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      LDL-apheresis-induced remission of focal segmental glomerulosclerosis recurrence in pediatric renal transplant recipients

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          Most cited references 13

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          Recent progress in the pathophysiology and treatment of FSGS recurrence.

          Focal segmental glomerulosclerosis (FSGS) is a glomerular disease characterized by proteinuria, frequent progression to end-stage renal disease, and recurrence after kidney transplantation in ∼25% of patients, which negatively impacts long-term allograft survival. Experimental studies suggest that abnormalities in T and, possibly, B cells may represent one initial pathogenic trigger, leading to podocyte injury and progressive loss. New data also support the existence of circulating permeability factors able to damage the podocytes, but no single molecule has been consistently identified as the causal pathogenic element in FSGS recurrence. Unfortunately, major progress from mechanistic studies has not translated into substantial advancements in patient treatment, with plasmapheresis (PP) and high doses of cyclosporine (CsA) remaining the mainstays of therapy. Despite consistent experimental and clinical evidence that treatment of proteinuria slows renal function decline in proteinuric nephropathies, maximal use of antiproteinuric agents such as renin angiotensin system antagonists is not routine in the management of FSGS recurrence. More recently, encouraging results have been reported with anti-CD20 depleting antibody rituximab, but further studies are needed to establish its safety/efficacy profile. © Copyright 2013 The American Society of Transplantation and the American Society of Transplant Surgeons.
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            Immediate therapeutic efficacy of low-density lipoprotein apheresis for drug-resistant nephrotic syndrome: evidence from the short-term results from the POLARIS Study.

            Hyperlipidemia is not merely a complication but a major exacerbating factor in longstanding nephrotic syndrome (NS). Low-density lipoprotein apheresis (LDL-A) has been reported to ameliorate dyslipidemia and induce rapid remission of NS. Several clinical studies have suggested the therapeutic efficacy of LDL-A, but the level of clinical evidence is insufficient. Therefore, a multicenter prospective study, POLARIS (Prospective Observational Survey on the Long-Term Effects of LDL Apheresis on Drug-Resistant Nephrotic Syndrome), was initiated in Japan.
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              The role of plasma exchange in treating post-transplant focal segmental glomerulosclerosis: A systematic review and meta-analysis of 77 case-reports and case-series

              Background Evidence on the role of plasma exchange for treating recurrent post-transplant focal segmental glomerulosclerosis (FSGS) comes largely from individual cases and uncontrolled series. We conducted a systematic review and meta-analysis to estimate the remission rate after treatment with plasma exchange, and to determine if remission varied with patient or treatment characteristics. Methods We searched MEDLINE, EMBASE, Science Citation Index Expanded, and the Conference Proceedings Citation Index (Science and BIOSIS) for studies of patients with post-transplant recurrent FSGS who were treated with plasma exchange after recurrence (1950–2012). Of 678 studies screened, 77 met our inclusion criteria: 34 case reports (45 patients) and 43 case series (378 patients). We extracted patient-level data from each study and used random-effects models to calculate remission, defined as proteinuria 7 g/day at recurrence was inversely associated with remission (OR = 0.43; 95 % CI: 0.19 to 0.97). Age and type of kidney transplant (living vs. deceased) did not associate with remission. Conclusion In this systematic review of patients with recurrent post-transplant FSGS, 71 % of patients achieved full or partial remission after treatment with plasma exchange; however, extensive missing data and lack of a control group limit any conclusions on causality. Electronic supplementary material The online version of this article (doi:10.1186/s12882-016-0322-7) contains supplementary material, which is available to authorized users.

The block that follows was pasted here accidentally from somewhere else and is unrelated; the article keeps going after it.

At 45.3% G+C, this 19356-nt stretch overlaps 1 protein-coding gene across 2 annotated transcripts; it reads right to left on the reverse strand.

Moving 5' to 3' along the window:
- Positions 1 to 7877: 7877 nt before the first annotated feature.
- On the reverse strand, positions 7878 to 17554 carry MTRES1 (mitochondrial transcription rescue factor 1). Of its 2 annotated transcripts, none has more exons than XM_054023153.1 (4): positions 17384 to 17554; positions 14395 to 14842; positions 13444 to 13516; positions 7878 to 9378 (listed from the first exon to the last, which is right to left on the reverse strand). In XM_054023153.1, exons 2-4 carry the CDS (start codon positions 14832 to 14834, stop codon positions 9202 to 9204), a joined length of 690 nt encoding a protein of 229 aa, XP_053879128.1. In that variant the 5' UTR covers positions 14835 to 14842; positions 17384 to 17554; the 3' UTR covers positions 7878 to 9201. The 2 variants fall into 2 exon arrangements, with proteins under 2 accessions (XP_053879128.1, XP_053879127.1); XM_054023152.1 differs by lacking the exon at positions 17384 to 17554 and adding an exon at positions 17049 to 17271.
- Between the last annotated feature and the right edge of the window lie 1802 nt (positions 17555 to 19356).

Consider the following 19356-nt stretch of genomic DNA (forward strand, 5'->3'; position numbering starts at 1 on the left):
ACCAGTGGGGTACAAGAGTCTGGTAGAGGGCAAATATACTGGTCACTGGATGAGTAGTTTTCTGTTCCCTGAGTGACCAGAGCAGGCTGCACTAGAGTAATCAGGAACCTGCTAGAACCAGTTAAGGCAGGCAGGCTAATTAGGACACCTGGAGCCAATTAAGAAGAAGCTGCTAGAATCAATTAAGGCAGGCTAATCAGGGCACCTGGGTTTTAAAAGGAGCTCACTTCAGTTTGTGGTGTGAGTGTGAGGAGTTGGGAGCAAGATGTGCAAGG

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                Author and article information

                Journal
                Pediatric Nephrology
                Pediatr Nephrol
                Springer Science and Business Media LLC
                0931-041X
                1432-198X
                November 2019
                June 27 2019
                November 2019
                : 34
                : 11
                : 2343-2350
                Article
                10.1007/s00467-019-04296-6
                © 2019

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